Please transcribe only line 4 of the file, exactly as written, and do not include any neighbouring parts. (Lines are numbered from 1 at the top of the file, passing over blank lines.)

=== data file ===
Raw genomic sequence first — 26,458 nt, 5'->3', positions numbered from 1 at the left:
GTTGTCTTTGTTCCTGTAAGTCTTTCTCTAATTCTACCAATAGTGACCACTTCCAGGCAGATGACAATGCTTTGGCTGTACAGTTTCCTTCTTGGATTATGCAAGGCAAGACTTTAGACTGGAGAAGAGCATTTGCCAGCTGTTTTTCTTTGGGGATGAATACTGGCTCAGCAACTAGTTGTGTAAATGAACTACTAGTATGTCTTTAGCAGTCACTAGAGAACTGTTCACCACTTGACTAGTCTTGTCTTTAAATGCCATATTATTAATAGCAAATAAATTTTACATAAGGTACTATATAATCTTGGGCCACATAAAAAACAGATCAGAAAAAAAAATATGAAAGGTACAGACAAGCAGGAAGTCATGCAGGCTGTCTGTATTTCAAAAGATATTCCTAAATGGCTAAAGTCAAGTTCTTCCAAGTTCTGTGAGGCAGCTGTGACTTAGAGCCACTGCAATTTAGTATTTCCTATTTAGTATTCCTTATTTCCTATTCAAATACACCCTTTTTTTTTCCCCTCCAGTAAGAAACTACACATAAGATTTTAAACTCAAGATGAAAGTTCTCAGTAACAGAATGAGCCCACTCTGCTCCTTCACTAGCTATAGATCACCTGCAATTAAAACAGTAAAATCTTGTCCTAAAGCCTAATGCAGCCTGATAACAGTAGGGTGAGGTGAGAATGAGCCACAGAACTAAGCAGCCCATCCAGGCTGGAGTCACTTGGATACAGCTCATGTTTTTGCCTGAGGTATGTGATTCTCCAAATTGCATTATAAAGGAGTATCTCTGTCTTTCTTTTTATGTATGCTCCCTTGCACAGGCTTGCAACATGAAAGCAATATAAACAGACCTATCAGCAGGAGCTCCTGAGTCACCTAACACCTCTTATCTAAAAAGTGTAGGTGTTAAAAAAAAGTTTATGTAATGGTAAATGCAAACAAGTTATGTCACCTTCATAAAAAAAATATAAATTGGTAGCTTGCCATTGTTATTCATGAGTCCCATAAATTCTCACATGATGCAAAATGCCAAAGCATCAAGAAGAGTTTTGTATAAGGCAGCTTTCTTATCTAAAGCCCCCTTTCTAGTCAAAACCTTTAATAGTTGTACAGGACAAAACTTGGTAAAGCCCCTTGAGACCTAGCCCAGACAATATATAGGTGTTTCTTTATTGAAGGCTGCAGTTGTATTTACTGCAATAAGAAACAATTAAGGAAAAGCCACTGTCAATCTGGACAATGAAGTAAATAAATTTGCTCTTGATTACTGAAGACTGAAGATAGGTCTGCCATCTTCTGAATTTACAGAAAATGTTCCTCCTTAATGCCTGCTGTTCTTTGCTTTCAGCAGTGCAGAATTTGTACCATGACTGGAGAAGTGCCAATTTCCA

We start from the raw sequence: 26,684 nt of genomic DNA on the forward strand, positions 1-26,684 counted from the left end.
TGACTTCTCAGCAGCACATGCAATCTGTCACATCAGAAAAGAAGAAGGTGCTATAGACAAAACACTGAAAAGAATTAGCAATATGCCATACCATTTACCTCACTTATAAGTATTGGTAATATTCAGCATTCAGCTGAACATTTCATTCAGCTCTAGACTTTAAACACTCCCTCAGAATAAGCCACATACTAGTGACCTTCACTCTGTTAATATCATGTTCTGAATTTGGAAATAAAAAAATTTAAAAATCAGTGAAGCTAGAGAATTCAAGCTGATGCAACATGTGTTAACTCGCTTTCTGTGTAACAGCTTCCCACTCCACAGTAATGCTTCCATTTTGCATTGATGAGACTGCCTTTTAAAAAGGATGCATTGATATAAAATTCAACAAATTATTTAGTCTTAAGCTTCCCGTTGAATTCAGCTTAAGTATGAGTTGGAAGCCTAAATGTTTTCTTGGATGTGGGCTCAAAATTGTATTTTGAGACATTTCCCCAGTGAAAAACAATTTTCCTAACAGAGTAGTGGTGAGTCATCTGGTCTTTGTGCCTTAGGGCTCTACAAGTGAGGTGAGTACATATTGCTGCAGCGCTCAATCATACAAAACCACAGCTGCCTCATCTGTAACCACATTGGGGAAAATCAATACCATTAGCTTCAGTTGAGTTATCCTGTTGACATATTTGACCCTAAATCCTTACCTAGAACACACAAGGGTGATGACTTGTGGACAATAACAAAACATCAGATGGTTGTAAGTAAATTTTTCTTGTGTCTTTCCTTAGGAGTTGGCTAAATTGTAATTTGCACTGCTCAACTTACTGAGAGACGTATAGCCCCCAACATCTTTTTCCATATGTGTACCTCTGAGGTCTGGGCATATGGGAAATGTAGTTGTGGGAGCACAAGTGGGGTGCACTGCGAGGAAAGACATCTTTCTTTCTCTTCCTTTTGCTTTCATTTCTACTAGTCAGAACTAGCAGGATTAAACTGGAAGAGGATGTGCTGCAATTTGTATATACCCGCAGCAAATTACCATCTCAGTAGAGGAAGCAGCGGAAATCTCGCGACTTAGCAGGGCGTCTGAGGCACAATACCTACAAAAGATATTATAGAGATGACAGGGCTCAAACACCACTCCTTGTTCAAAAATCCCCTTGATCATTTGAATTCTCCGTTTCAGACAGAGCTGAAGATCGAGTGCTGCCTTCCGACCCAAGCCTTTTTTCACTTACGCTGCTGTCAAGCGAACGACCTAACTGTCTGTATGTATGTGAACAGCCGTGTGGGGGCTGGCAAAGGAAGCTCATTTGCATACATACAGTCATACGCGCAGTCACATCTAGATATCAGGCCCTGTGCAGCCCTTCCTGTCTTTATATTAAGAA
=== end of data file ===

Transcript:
TGACTTCTCAGCAGCACATGCAATCTGTCACATCAGAAAAGAAGAAGGTGCTATAGACAAAACACTGAAAAGAATTAGCAATATGCCATACCATTTACCTCACTTATAAGTATTGGTAATATTCAGCATTCAGCTGAACATTTCATTCAGCTCTAGACTTTAAACACTCCCTCAGAATAAGCCACATACTAGTGACCTTCACTCTGTTAATATCATGTTCTGAATTTGGAAATAAAAAAATTTAAAAATCAGTGAAGCTAGAGAATTCAAGCTGATGCAACATGTGTTAACTCGCTTTCTGTGTAACAGCTTCCCACTCCACAGTAATGCTTCCATTTTGCATTGATGAGACTGCCTTTTAAAAAGGATGCATTGATATAAAATTCAACAAATTATTTAGTCTTAAGCTTCCCGTTGAATTCAGCTTAAGTATGAGTTGGAAGCCTAAATGTTTTCTTGGATGTGGGCTCAAAATTGTATTTTGAGACATTTCCCCAGTGAAAAACAATTTTCCTAACAGAGTAGTGGTGAGTCATCTGGTCTTTGTGCCTTAGGGCTCTACAAGTGAGGTGAGTACATATTGCTGCAGCGCTCAATCATACAAAACCACAGCTGCCTCATCTGTAACCACATTGGGGAAAATCAATACCATTAGCTTCAGTTGAGTTATCCTGTTGACATATTTGACCCTAAATCCTTACCTAGAACACACAAGGGTGATGACTTGTGGACAATAACAAAACATCAGATGGTTGTAAGTAAATTTTTCTTGTGTCTTTCCTTAGGAGTTGGCTAAATTGTAATTTGCACTGCTCAACTTACTGAGAGACGTATAGCCCCCAACATCTTTTTCCATATGTGTACCTCTGAGGTCTGGGCATATGGGAAATGTAGTTGTGGGAGCACAAGTGGGGTGCACTGCGAGGAAAGACATCTTTCTTTCTCTTCCTTTTGCTTTCATTTCTACTAGTCAGAACTAGCAGGATTAAACTGGAAGAGGATGTGCTGCAATTTGTATATACCCGCAGCAAATTACCATCTCAGTAGAGGAAGCAGCGGAAATCTCGCGACTTAGCAGGGCGTCTGAGGCACAATACCTACAAAAGATATTATAGAGATGACAGGGCTCAAACACCACTCCTTGTTCAAAAATCCCCTTGATCATTTGAATTCTCCGTTTCAGACAGAGCTGAAGATCGAGTGCTGCCTTCCGACCCAAGCCTTTTTTCACTTACGCTGCTGTCAAGCGAACGACCTAACTGTCTGTATGTATGTGAACAGCCGTGTGGGGGCTGGCAAAGGAAGCTCATTTGCATACATACAGTCATACGCGCAGTCACATCTAGATATCAGGCCCTGTGCAGCCCTTCCTGTCTTTATATTAAGAA